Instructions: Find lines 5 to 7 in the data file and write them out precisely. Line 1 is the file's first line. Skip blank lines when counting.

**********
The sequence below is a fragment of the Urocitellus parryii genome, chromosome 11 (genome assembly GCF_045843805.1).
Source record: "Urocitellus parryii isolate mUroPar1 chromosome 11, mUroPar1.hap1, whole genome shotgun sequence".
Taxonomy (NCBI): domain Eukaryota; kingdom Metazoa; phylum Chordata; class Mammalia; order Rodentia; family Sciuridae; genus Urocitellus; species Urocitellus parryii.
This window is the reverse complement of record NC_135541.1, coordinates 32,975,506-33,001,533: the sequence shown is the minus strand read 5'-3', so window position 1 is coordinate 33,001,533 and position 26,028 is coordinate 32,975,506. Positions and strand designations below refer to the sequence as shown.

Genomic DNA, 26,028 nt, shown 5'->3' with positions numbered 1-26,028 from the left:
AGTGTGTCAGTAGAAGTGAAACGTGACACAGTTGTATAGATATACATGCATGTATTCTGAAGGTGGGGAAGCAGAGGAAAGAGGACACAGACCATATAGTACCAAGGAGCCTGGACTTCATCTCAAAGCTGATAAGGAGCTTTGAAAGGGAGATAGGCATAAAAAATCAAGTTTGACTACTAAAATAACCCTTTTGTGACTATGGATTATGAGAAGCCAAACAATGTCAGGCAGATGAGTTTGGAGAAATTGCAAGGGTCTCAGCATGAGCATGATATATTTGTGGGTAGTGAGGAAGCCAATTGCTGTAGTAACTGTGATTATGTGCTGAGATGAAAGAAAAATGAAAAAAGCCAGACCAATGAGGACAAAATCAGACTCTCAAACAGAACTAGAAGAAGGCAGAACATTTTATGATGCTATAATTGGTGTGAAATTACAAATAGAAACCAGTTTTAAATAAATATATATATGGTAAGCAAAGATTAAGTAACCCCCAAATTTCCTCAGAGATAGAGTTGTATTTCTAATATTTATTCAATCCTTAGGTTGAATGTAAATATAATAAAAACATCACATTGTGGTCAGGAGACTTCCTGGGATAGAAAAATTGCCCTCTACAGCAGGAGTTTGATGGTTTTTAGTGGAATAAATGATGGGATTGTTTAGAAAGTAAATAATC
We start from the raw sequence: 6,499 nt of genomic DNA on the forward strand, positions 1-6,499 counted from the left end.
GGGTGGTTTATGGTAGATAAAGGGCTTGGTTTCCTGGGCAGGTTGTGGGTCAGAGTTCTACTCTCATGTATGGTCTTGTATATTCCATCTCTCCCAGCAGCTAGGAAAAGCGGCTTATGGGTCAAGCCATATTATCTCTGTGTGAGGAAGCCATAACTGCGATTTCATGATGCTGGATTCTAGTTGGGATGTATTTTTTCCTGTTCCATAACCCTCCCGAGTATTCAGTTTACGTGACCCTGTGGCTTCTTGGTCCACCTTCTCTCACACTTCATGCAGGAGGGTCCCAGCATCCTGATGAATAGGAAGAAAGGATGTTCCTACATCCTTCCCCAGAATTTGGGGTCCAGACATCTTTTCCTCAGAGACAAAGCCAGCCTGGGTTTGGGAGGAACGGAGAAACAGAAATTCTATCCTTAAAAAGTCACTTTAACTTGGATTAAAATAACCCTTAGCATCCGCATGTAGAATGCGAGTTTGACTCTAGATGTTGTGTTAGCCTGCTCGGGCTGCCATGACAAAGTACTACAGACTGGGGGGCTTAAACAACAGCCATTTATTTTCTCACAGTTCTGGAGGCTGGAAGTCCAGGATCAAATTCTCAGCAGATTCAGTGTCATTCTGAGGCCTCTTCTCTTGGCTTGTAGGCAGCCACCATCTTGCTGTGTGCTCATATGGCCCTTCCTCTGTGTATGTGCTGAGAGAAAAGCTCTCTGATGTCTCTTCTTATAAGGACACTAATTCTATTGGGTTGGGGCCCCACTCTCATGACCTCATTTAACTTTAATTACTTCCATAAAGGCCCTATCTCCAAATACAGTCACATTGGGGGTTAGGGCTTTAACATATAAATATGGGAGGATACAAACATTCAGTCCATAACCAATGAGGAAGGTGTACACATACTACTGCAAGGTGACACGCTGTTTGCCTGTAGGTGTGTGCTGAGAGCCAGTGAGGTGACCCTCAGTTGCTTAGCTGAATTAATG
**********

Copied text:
Genomic DNA, 26,028 nt, shown 5'->3' with positions numbered 1-26,028 from the left:
AGTGTGTCAGTAGAAGTGAAACGTGACACAGTTGTATAGATATACATGCATGTATTCTGAAGGTGGGGAAGCAGAGGAAAGAGGACACAGACCATATAGTACCAAGGAGCCTGGACTTCATCTCAAAGCTGATAAGGAGCTTTGAAAGGGAGATAGGCATAAAAAATCAAGTTTGACTACTAAAATAACCCTTTTGTGACTATGGATTATGAGAAGCCAAACAATGTCAGGCAGATGAGTTTGGAGAAATTGCAAGGGTCTCAGCATGAGCATGATATATTTGTGGGTAGTGAGGAAGCCAATTGCTGTAGTAACTGTGATTATGTGCTGAGATGAAAGAAAAATGAAAAAAGCCAGACCAATGAGGACAAAATCAGACTCTCAAACAGAACTAGAAGAAGGCAGAACATTTTATGATGCTATAATTGGTGTGAAATTACAAATAGAAACCAGTTTTAAATAAATATATATATGGTAAGCAAAGATTAAGTAACCCCCAAATTTCCTCAGAGATAGAGTTGTATTTCTAATATTTATTCAATCCTTAGGTTGAATGTAAATATAATAAAAACATCACATTGTGGTCAGGAGACTTCCTGGGATAGAAAAATTGCCCTCTACAGCAGGAGTTTGATGGTTTTTAGTGGAATAAATGATGGGATTGTTTAGAAAGTAAATAATC
We start from the raw sequence: 6,499 nt of genomic DNA on the forward strand, positions 1-6,499 counted from the left end.